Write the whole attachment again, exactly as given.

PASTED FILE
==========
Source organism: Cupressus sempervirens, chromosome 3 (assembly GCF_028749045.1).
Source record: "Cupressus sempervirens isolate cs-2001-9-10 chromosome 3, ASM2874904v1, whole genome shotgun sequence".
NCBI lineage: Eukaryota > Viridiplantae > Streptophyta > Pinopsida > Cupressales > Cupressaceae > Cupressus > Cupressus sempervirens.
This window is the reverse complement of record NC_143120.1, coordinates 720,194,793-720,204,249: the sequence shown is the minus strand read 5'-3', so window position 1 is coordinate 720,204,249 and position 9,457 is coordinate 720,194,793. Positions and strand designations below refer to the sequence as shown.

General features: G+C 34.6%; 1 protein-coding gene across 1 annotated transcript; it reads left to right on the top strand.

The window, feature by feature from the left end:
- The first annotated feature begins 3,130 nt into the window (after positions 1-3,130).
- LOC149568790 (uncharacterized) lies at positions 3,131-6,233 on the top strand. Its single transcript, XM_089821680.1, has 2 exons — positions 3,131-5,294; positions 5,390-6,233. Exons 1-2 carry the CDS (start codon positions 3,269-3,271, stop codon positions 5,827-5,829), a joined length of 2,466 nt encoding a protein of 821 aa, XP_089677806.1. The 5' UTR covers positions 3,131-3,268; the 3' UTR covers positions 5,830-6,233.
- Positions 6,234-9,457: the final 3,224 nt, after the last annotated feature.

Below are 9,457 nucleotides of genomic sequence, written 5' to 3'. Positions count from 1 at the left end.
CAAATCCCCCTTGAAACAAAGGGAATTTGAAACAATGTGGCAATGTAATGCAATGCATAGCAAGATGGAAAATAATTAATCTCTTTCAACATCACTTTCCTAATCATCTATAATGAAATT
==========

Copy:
Source organism: Cupressus sempervirens, chromosome 3 (assembly GCF_028749045.1).
Source record: "Cupressus sempervirens isolate cs-2001-9-10 chromosome 3, ASM2874904v1, whole genome shotgun sequence".
NCBI lineage: Eukaryota > Viridiplantae > Streptophyta > Pinopsida > Cupressales > Cupressaceae > Cupressus > Cupressus sempervirens.
This window is the reverse complement of record NC_143120.1, coordinates 720,194,793-720,204,249: the sequence shown is the minus strand read 5'-3', so window position 1 is coordinate 720,204,249 and position 9,457 is coordinate 720,194,793. Positions and strand designations below refer to the sequence as shown.

General features: G+C 34.6%; 1 protein-coding gene across 1 annotated transcript; it reads left to right on the top strand.

The window, feature by feature from the left end:
- The first annotated feature begins 3,130 nt into the window (after positions 1-3,130).
- LOC149568790 (uncharacterized) lies at positions 3,131-6,233 on the top strand. Its single transcript, XM_089821680.1, has 2 exons — positions 3,131-5,294; positions 5,390-6,233. Exons 1-2 carry the CDS (start codon positions 3,269-3,271, stop codon positions 5,827-5,829), a joined length of 2,466 nt encoding a protein of 821 aa, XP_089677806.1. The 5' UTR covers positions 3,131-3,268; the 3' UTR covers positions 5,830-6,233.
- Positions 6,234-9,457: the final 3,224 nt, after the last annotated feature.

Below are 9,457 nucleotides of genomic sequence, written 5' to 3'. Positions count from 1 at the left end.
CAAATCCCCCTTGAAACAAAGGGAATTTGAAACAATGTGGCAATGTAATGCAATGCATAGCAAGATGGAAAATAATTAATCTCTTTCAACATCACTTTCCTAATCATCTATAATGAAATT